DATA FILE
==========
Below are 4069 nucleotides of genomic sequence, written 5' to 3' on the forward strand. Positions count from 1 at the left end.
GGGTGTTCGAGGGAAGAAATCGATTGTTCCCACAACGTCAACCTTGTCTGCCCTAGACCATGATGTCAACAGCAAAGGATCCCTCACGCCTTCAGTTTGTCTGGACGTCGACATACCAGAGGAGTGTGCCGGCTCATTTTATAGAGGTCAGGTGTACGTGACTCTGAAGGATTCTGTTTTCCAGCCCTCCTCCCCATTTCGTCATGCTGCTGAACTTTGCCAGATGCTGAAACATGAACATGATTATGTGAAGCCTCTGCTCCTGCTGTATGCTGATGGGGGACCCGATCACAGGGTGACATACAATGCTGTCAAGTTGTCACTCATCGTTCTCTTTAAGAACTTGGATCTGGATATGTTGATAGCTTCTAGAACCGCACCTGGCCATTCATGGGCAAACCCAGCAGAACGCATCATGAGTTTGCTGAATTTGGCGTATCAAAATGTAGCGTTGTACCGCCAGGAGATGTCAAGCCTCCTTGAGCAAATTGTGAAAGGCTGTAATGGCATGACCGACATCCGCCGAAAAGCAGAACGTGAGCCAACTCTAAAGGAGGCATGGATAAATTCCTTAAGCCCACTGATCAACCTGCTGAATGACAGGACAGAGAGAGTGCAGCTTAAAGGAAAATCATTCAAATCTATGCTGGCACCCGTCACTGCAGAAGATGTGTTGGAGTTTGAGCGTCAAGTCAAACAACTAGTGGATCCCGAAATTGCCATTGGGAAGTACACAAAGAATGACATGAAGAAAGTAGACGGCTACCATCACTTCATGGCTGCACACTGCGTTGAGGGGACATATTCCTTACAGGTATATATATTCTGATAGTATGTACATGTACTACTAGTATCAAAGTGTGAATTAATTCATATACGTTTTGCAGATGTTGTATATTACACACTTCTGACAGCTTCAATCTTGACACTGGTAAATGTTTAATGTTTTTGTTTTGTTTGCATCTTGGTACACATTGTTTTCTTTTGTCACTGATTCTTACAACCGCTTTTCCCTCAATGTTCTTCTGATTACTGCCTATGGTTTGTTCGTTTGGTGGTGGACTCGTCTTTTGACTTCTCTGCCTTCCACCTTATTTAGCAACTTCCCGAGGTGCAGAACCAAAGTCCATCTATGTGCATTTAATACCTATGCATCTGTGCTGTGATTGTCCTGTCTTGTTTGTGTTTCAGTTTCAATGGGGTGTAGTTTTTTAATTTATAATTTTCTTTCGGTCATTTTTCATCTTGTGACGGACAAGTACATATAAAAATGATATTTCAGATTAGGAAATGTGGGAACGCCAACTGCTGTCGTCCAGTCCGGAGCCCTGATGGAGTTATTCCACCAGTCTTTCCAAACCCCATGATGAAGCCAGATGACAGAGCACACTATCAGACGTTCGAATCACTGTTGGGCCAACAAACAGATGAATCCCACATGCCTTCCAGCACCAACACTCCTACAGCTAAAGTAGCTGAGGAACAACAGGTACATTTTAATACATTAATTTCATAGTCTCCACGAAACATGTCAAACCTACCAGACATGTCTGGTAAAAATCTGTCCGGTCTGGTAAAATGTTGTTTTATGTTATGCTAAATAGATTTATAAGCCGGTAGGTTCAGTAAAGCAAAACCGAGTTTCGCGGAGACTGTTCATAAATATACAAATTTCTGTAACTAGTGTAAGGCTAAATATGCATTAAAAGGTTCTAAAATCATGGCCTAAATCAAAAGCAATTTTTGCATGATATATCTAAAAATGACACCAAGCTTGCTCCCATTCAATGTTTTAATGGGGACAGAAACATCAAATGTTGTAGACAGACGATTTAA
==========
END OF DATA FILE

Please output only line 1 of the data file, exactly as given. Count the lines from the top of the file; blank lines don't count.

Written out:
Below are 4069 nucleotides of genomic sequence, written 5' to 3' on the forward strand. Positions count from 1 at the left end.